What is Victorian Era definition/concept

Between 1837 and 1901 the British crown was in the hands of Queen Victoria. During his long reign, the United Kingdom consolidated itself as the first world power and one of the greatest empires in history. Historians refer to this period by the term: the Victorian era.

Political stability and economic boom have made the UK a great power

From a political point of view, British democracy remained stable and separate from the revolutionary processes of other European nations. While other peoples set up barricades in the streets and lived a time of great social unrest , the British solved their problems in the chambers of popular representation. Victorian era

On the economic front, the United Kingdom experienced a period of great expansion, especially in the textile and financial sector

From a commercial point of view, the British boosted imports of raw materials at low prices, while selling their textile products around the world.

In the energy field, the British were the world’s largest coal producers. The railway network and the telegraph were key elements of the national economy . Victorian era

The economic expansion had only a few conflicting episodes (for example, the war in the United States caused a drop in the supply of cotton for the textile industry).

A society with great contrasts

Despite the remarkable economic growth, British society presented great contradictions. In the city of London there were entire neighborhoods where people lived in miserable conditions. Victorian era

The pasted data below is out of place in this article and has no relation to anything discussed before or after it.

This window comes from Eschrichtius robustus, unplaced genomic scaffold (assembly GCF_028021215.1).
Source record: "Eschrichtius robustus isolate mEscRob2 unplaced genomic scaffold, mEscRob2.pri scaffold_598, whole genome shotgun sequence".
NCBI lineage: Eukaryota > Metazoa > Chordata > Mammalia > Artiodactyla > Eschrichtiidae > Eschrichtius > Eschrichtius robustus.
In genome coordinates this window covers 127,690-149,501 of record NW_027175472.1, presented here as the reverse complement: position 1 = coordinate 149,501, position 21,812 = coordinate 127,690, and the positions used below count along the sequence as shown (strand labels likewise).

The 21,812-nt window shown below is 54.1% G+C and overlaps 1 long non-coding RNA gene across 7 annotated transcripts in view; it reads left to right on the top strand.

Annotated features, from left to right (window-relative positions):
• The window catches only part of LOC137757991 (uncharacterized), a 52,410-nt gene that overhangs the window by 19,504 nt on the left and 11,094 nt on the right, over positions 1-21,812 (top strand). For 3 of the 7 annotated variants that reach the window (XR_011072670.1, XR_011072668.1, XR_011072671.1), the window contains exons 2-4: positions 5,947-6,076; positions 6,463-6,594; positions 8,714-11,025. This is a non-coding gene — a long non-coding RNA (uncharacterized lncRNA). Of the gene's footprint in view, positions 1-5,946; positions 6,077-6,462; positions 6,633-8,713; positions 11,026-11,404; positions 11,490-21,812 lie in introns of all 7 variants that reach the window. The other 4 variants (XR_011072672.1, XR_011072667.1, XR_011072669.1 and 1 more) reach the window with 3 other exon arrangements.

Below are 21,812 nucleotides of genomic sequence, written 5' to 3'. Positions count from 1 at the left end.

While the wealthy classes lived surrounded by luxury and glamour, the factory workers worked in very precarious conditions. In 1847 there was an important advance, where women and children were prohibited from working for more than 10 hours a day.

It is not surprising that in this climate of labor oppression , the first workers unions in the United Kingdom emerged.

the queen and the indian servant

During the Victorian era a Puritan morality was promoted in all spheres of life. In this sense, some intellectuals expressed some discomfort with the hypocritical attitudes of the Puritans. Victorian era

Queen Victoria herself had a love affair with one of her Indian assistants, Abdul Karim. This relationship had an evident hypocritical component, as the queen expressed social and racial prejudices, but in her intimate life she maintained relationships with a servant of another race.

Both had been lovers for a decade, and when the queen died in 1901, the royal family tried to hide any testimony or evidence linking the queen to her servant. Victorian era

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